• Publications of Anne-Maria B. Makhulu

      • Books

          • A-M Makhulu, BA Buggenhagen and S Jackson.
          • (2010).
          • Hard Work, Hard Times: Global Volatility and African Subjectivities.
          • The University of California International and Area Studies Digital Collection, (also published in hardcopy),
          • University of California Press.
          • [web]
          Publication Description

          The description of Africa as a continent in perpetual crisis, ubiquitous in the popular media and in policy and development circles, is at once obvious and obfuscating. This collection by leading ethnographers moves beyond the rhetoric of African crisis to theorize people’s everyday practices under volatile conditions not of their own making. From Ghanaian hiplife music to the U.S. "diversity lottery" in Togo, from politicos in Côte d’Ivoire to squatters in South Africa, the essays in Hard Work, Hard Times uncover the imaginative ways in which African subjects make and remake themselves and their worlds, and thus make do, get by, get over, and sometimes thrive.

          • A-M Makhulu.
          • (2015).
          • Making Freedom: Apartheid, Squatter Politics, and the Struggle for Home.
          • Duke University Press.
          • (In press)
          Publication Description

          Making Freedom: Apartheid, Squatter Politics and the Struggle for Home examines the status and meaning of the South African city under apartheid and immediately after the transition to democracy focusing on the ways in which matters of home-making, citizenship, work, and race critically intersected with the “urban,” and thereby came to constitute it as a strategic space in which marginal subjects, specifically, the black metropolitan poor, sought to make claims on the apartheid state.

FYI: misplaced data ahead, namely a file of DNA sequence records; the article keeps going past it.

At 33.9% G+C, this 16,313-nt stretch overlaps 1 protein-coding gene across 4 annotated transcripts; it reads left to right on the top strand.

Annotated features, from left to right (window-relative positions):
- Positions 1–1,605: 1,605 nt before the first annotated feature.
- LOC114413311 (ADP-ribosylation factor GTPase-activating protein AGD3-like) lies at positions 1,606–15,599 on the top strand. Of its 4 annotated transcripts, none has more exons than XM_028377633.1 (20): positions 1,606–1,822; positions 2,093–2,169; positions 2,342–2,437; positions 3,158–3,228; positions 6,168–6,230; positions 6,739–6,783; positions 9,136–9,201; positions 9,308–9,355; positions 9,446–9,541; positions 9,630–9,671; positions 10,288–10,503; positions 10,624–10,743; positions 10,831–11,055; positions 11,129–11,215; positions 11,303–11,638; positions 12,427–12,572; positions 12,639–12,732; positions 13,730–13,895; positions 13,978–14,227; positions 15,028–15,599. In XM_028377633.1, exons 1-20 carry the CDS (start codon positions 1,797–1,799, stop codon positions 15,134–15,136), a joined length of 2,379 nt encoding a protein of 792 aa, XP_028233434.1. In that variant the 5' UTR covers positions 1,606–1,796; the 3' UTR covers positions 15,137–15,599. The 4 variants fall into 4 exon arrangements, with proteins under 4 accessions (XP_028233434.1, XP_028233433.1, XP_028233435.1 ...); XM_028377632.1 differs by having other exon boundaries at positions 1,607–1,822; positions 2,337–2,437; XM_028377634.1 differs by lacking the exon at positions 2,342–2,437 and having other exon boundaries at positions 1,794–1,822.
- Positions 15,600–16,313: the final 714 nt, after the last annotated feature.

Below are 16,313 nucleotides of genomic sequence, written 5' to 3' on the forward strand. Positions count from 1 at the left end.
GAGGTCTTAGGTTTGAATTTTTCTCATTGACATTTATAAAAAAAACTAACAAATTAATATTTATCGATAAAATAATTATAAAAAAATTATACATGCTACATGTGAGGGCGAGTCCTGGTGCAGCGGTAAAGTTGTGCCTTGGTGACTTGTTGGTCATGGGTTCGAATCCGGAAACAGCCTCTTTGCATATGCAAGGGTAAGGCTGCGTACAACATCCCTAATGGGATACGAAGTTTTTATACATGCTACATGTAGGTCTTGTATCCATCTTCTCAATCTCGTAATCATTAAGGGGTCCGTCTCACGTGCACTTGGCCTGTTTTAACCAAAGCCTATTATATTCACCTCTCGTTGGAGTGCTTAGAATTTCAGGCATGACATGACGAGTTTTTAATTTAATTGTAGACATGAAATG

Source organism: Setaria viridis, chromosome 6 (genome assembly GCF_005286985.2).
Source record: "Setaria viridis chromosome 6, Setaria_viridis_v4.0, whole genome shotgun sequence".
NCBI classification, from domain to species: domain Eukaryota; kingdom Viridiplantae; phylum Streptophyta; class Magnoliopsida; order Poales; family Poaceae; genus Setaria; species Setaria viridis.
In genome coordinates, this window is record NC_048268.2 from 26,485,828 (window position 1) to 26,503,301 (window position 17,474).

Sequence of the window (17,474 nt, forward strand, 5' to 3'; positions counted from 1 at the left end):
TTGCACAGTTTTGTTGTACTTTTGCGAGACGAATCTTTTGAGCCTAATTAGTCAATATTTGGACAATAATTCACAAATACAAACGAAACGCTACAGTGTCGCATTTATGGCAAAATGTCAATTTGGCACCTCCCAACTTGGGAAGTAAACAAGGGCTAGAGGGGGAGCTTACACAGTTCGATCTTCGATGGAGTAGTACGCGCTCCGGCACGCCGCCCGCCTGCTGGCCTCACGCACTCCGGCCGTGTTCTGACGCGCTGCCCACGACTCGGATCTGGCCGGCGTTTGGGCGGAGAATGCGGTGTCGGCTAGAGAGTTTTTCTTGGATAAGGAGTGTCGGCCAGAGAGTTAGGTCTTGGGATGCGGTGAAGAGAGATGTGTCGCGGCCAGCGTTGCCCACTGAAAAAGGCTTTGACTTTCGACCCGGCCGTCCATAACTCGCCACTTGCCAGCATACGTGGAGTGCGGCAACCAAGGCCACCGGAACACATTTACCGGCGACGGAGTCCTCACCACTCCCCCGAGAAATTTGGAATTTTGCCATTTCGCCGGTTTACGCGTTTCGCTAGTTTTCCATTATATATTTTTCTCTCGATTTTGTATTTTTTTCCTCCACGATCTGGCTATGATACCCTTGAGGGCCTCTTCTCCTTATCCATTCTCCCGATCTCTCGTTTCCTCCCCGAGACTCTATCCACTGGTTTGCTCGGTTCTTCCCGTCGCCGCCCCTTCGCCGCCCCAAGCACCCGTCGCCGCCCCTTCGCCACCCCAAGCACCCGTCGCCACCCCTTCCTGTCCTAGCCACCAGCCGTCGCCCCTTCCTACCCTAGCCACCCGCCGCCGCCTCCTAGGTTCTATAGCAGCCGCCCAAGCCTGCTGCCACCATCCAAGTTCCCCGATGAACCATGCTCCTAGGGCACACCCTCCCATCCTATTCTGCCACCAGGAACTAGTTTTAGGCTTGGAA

• Published Articles

          • AB Makhulu.
          • (2015).
          • A Brief History of the Social Wage: Welfare before and after Racial Fordism.
          • SAQ: The South Atlantic Quarterly
          • ,
          • 115
          • (1)
          • Duke University Press.
          Publication Description

          This essay explores the legacy of racially allocated welfare in South Africa, focusing on the history of the migrant labor system. In outlining a relationship between racial capitalism and precarity—the immediate consequence of the denial of welfare—the essay argues that the promises of universal welfare that came with the transition to democracy were ultimately displaced given the advent of neoliberalism post-1994. If the anti-apartheid struggle strove to dismantle white supremacy, in practical terms, the liberation movements addressed the everyday, material conditions of life including land, housing, services, and wages creating continuity with struggles since 1994 that have been primarily concerned to address the inadequacies of welfare policy and the challenges of social reproduction.

          • A-M Makhulu.
          • (2015).
          • Labour, Insecurity and Violence in South Africa: An Afterword.
          • Journal of Southern African Studies
          • M Bolt and D Rajak (Eds.),
          • ,
          • 42
          • (5)
          • .
          • A-M Makhulu.
          • (2015).
          • Reckoning With Apartheid: The Conundrum of Working Through the Past, An Introduction.
          • Comparative Studies of South Asia, Africa and the Middle East
          • ,
          • 36
          • (1)
          • Duke University Press.
          Publication Description